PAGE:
6. Renounce the use of discriminatory, inaccurate, disproportionate or unevidenced gender stereotypes for profiling and promote human rights training to prevent and mitigate any stigma, harassment and discrimination arising from such profiling practices;
    7. Implement policies and procedures that specifically address gender and privacy implications of potentially sensitive closed-circuit television footage, including relevant training for data controllers and those who can access the footage;
    8. Implement data protection and security protocols to prevent the abuse, redistribution or degrading treatment of captured closed-circuit television images, including privacy impact and risk assessments and governance protocols with embargoes on face recognition or other algorithmic analyses of captured surveillance, without judicial permission and independent oversight;
    9. Establish all appropriate measures to oversee, investigate, document and monitor the impacts of surveillance infringements of privacy based on gender, including public reporting;
    10. Penalize egregious image-based abuse by law enforcement officials by internal and external disciplinary means, create protocols for victim redress and maintain communication with victims;
    11. Ensure that counter-terrorism measures do not disproportionately or unnecessarily affect women and lesbian, gay, bisexual, transgender and intersex asylum seekers, refugees and immigrants.

Q. Detention

  1. States and non-State actors should:
    1. Implement:
      1. Privacy policies relating to the placement and treatment of persons deprived of their liberty that reflect the needs and rights of persons of all genders, including sexual orientations, gender identities, gender expressions and sex characteristics;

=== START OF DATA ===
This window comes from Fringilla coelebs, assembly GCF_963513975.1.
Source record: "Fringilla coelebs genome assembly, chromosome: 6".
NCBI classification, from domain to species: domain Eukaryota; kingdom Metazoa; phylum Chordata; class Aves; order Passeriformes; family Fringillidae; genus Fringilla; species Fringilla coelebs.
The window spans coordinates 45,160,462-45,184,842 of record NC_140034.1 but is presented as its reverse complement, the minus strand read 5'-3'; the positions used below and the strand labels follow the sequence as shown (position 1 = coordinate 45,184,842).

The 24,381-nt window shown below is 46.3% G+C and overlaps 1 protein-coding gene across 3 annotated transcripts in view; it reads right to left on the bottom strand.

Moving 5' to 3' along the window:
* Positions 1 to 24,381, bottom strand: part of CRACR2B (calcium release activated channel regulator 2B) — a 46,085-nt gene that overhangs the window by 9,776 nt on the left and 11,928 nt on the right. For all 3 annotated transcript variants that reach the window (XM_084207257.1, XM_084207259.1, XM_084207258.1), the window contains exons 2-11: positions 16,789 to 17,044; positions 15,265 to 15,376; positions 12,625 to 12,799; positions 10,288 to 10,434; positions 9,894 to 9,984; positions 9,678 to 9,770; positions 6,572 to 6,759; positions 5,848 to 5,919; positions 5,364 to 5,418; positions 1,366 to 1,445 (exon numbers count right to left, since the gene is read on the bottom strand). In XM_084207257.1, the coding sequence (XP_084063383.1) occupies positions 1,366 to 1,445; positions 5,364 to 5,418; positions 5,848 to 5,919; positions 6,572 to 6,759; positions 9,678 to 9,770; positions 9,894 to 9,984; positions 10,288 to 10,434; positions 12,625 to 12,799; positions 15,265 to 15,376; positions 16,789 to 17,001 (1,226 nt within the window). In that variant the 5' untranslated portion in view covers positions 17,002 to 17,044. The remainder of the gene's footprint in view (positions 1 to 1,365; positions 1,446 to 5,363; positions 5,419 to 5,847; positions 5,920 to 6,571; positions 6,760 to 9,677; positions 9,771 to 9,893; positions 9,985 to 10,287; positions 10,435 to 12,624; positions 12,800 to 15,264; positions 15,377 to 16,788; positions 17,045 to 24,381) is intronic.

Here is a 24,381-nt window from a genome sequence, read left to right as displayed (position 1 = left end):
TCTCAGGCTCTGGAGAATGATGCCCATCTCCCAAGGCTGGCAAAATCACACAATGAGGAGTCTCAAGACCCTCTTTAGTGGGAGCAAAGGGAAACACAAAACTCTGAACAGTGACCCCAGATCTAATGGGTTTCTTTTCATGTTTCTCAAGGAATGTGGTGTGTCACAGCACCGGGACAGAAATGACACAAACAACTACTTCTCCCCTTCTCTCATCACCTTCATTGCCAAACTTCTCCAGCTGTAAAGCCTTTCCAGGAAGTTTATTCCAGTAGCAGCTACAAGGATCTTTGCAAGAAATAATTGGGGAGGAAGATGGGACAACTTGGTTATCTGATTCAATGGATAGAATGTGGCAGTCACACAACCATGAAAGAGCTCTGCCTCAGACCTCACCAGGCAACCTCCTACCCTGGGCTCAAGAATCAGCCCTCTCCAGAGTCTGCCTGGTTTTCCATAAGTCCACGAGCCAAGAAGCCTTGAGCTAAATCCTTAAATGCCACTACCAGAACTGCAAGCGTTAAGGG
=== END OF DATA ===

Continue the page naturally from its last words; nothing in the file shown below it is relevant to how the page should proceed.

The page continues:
2. Policies to combat violence, discrimination and other harm arising from gender-based infringements of privacy faced by people deprived of their liberty, including placement, body or other searches, items expressing gender or access to and continuation of gender-affirming treatment and health care, and so-called protective solitary confinement;
      3. Programmes that address the gender-specific needs of indigenous people and their cultural, spiritual and religious requirements and others, such as individuals with disabilities;
    2. Ensure the effective independent oversight of detention facilities, both public and private, that addresses protection of the right to privacy, regardless of gender.

R. Asylum-seeking

  1. States should ensure that asylum seekers are protected from infringements of their privacy committed on the grounds of gender, including during reception and the determination of their claims, by:
    1. Recording information about a person’s sex and gender only where it is lawful, reasonable, necessary and proportionate;
    2. Storing such information securely;
    3. Prohibiting its release to anyone not directly involved in the refugee determination process;
    4. Accepting, as the starting point for consideration of an asylum claim, the self- identified gender of the asylum seeker;
    5. Eschewing inappropriate, invasive, unnecessary or coercive medical or psychological testing or unlawfully obtained personal information to assess an asylum seeker’s self-declared gender;
    6. Providing privacy protections for the health-related information of asylum seekers, in particular in relation to gender-sensitive information, such as reproductive health, HIV information and therapy, hormonal or other therapy, and gender-affirming treatment;
    7. Establishing, implementing and monitoring privacy guidelines;
    8. Providing training on taking privacy and gender into consideration for agents involved in determining refugee status and managing reception conditions.